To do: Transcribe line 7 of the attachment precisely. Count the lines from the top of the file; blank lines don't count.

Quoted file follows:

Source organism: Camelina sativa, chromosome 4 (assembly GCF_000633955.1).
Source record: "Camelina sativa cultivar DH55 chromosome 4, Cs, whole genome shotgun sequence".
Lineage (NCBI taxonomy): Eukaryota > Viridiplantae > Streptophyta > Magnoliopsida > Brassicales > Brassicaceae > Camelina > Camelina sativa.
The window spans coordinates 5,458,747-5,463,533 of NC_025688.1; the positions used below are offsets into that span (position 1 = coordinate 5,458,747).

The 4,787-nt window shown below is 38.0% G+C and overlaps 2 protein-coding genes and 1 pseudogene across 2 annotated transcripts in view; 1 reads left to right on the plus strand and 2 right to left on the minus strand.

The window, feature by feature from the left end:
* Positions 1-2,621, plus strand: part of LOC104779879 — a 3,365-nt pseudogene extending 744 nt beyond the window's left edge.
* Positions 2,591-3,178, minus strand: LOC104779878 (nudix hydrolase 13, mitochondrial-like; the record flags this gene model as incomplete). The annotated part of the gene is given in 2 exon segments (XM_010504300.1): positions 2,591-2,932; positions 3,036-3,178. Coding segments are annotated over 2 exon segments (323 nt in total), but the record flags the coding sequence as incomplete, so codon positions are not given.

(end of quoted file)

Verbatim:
* Positions 1-2,621, plus strand: part of LOC104779879 — a 3,365-nt pseudogene extending 744 nt beyond the window's left edge.